Chicago — Keegan Murray is used to being doubted.
Shoot, he’s not entirely unsure he hasn’t been part of the crowd casting the doubt.
So, the notion the All-America selection from Iowa is on the verge of being a lottery pick in next month’s NBA Draft might have seemed a tad farfetched at one point.
“If you told me three years (ago) I’d be in this position, I’d kind of smirk at you and laugh,” Murray said from the NBA Combine on Thursday. “So, for me, I’m just honored and grateful.”
Of course, any lingering doubt of Murray’s game has all but disappeared, thanks to a breakout sophomore season at Iowa, when the 6-foot-8 forward earned All-America honors, was up for nearly every award for national player of the year and almost singlehandedly led the Hawkeyes to the Big Ten Tournament championship, scoring a record 103 points in four tournament games.
Emerging from the shadows of former teammate and current Pistons big man Luka Garza, Murray averaged 23.5 points and 8.7 rebounds a game for the Hawkeyes, establishing program records in points (822) and field goals made (307). He also became only the second player in Division I history to amass more than 800 points, 60 blocks and 60 3-pointers in a single season, joining Kevin Durant, who did it at Texas in 2007.
Not bad for a guy who had one Division I scholarship offer coming out of high school in Cedar Rapids and headed to Florida with his twin brother, Kris, for a year at a prep school before landing a scholarship at Iowa, a place he was once mistaken as a walk-on when he first arrived.
“Yeah, I say I’m a 21-year-old in an 18-year-old’s body,” Murray said with a laugh. “In high school, I was a 5-foot-10 as a sophomore and then I grew. I grew to 6-foot-8 my senior year of high school. So I’m a late bloomer in that sense.”
Late or not, Murray — who left Iowa after his sophomore season — is projected to go in the top 10 and is lining up to be an attractive option for the Pistons, who have the No. 5 pick after dropping in Tuesday’s NBA Draft Lottery.
Slipping a couple of spots was a blow to some, but general manager Troy Weaver is confident there is plenty of value where the Pistons are picking. And while dynamic, athletic guards like Purdue’s Jaden Ivey, Kentucky’s Shaedon Sharpe and Arizona’s Ben Mathurin could pair well with Cade Cunningham, who was just named to the NBA’s All-Rookie first team, a wing with Murray’s skill could be the way to go.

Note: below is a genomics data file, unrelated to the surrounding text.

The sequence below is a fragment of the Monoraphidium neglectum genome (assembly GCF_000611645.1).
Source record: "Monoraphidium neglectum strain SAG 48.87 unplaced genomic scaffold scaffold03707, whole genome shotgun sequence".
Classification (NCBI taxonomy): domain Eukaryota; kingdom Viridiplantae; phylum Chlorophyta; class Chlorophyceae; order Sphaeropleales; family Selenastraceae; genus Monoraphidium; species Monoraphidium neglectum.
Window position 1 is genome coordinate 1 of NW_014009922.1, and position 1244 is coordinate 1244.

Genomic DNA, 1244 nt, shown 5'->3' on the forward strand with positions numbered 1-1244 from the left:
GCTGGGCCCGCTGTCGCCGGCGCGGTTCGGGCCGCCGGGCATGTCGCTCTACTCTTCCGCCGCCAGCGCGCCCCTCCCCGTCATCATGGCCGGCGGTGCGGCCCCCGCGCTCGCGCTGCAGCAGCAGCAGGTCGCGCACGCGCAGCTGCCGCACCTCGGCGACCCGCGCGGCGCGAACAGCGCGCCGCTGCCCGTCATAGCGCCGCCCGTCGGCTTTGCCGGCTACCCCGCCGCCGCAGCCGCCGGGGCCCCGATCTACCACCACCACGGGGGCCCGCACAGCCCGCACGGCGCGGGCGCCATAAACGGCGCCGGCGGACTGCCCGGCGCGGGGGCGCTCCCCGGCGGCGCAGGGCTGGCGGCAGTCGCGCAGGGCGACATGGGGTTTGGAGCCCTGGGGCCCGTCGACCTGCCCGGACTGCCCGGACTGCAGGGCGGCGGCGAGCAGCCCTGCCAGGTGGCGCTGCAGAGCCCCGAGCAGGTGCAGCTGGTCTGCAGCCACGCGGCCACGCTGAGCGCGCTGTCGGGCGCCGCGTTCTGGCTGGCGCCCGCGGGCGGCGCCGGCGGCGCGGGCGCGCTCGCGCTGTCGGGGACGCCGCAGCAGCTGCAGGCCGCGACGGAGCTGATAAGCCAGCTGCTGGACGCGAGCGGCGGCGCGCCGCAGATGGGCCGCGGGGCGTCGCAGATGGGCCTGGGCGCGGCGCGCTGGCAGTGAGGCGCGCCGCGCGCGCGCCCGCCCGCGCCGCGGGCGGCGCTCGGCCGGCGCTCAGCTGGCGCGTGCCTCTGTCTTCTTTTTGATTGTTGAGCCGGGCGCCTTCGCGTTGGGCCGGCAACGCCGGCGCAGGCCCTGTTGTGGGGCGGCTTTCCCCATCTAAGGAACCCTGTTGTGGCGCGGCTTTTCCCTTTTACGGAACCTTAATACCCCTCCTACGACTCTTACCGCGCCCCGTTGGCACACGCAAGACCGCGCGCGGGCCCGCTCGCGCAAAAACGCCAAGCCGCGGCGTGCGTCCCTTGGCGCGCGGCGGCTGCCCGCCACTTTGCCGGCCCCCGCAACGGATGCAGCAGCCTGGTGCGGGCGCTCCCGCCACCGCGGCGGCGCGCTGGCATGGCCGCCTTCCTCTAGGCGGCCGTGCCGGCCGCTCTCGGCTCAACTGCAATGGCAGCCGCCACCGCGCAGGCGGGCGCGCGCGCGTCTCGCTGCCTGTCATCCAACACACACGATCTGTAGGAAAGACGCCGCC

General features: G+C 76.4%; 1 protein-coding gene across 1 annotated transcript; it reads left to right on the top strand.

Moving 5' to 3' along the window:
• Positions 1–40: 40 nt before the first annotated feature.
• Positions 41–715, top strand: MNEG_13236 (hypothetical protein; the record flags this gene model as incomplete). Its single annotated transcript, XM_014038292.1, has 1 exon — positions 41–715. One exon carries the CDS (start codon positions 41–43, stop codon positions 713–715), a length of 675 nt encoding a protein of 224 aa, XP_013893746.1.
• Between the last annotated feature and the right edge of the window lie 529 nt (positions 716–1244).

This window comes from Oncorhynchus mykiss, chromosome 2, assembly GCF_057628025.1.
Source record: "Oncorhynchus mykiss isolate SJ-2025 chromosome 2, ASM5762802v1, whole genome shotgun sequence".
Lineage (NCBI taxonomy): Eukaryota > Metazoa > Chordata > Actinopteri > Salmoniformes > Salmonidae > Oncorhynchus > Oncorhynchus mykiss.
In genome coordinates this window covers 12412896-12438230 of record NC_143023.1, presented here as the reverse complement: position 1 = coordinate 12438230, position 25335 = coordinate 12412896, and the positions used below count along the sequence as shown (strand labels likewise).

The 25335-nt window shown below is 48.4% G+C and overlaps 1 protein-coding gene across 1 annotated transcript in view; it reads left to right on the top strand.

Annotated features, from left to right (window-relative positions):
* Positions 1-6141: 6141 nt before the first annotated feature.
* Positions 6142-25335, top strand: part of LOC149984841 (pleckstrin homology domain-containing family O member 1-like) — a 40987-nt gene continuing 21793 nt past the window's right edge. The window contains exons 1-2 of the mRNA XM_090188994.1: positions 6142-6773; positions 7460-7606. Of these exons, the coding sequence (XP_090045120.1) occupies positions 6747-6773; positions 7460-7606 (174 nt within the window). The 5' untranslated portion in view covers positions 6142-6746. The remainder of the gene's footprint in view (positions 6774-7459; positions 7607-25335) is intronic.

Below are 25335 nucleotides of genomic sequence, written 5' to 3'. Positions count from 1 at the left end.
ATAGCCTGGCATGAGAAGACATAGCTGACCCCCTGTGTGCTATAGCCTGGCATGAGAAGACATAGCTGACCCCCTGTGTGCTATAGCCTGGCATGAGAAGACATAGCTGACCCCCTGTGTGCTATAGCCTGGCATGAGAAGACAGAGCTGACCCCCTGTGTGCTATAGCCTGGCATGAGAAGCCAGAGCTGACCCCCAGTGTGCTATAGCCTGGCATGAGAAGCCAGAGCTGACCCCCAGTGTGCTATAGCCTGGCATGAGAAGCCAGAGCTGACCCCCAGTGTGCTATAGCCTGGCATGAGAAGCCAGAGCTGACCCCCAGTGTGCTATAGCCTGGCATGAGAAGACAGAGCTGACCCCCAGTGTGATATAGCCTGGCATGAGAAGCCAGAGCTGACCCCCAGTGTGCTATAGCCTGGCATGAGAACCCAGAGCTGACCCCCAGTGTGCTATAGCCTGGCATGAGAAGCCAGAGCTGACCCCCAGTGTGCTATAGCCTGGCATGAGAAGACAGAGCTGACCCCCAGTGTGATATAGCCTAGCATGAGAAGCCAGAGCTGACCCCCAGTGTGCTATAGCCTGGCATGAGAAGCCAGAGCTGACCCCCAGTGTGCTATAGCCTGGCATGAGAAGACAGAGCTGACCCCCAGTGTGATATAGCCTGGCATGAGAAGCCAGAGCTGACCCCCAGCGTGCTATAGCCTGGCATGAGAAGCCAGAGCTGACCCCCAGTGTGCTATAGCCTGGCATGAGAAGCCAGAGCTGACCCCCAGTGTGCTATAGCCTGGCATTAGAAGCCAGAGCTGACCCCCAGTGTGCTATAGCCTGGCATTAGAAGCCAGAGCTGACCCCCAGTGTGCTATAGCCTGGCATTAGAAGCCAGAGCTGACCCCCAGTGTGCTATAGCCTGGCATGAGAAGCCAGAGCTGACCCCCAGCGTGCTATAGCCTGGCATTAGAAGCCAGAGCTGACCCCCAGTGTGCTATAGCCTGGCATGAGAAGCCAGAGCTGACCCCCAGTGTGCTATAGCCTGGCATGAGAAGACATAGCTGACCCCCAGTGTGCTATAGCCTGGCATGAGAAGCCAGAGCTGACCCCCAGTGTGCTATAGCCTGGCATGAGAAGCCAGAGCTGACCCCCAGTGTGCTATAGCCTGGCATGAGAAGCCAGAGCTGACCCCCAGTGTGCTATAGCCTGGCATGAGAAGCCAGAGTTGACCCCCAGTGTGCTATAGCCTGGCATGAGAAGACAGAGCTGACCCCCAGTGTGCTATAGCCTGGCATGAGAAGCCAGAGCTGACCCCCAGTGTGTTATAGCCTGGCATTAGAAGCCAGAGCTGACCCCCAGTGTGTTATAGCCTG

A smooth, efficient scorer, Murray went from a role player at Iowa as a freshman to a star a year later, thanks to plenty of hard work in the offseason and a new mindset, a shift that was necessary when Garza, the national player of the year, was selected in the second round by the Pistons.
“My mentality flipped,” Murray said. “I knew that I would have the ball in my hands more and I had to take that for what it was worth. Going into the offseason, I had to be comfortable with the ball in my hands, use my skill set and find different ways to score the ball that was not just plays, but offensive rebounds, putbacks, run the floor in transition.
“So for me, it was getting in the best shape possible and also flipping my mindset to where I knew I was the best player on the court, whenever I stepped on the court.”
It’s a mindset Murray is ready to take to the NBA, where some believe his age — he’ll turn 22 when next season begins — means he might have reached his full potential, making him a safe pick, if not the pick that could turn into a superstar.
Murray, of course, sees things differently.
“I feel like my ceiling is as high as anyone because I’m a late bloomer,” Murray said. “I feel like I haven’t really grown into my body just yet. You could see the progress from when I was in prep school to my freshman year to my sophomore year. I’ve still been continuing to work on my body, still adding weight and things like that.
“So, for me, like I said, I’m a 21-year-old in an 18-year-old’s body. I’m still working on my body and I feel like my ceiling is higher than anyone else in the draft.”
The Pistons are, at least, interested.
“I’ve had interviews with them,” Murray said. “Talking with them, it’s been going well. So for me, it’s just putting my best foot forward in the interview process. With any team, I’m just trying to build great relationships with all teams that I meet with and cross paths with.”
Perhaps that leads Murray to Detroit — a place he’s not completely unfamiliar with. After all, his father, Kenyon, was Michigan’s Mr. Basketball at Battle Creek Central in 1992 and Murray still visits family in Michigan on a regular basis.
Wherever he lands, though, Murray will likely continue to squash any doubt and enjoy every step.
“I love the game of basketball,” Murray said. “I’ve always loved it. And it’s crazy how a little round ball that you shoot through a hoop, how far that can take you in life. So, for me, I just love the game and love that my family is with me through every step of the way.”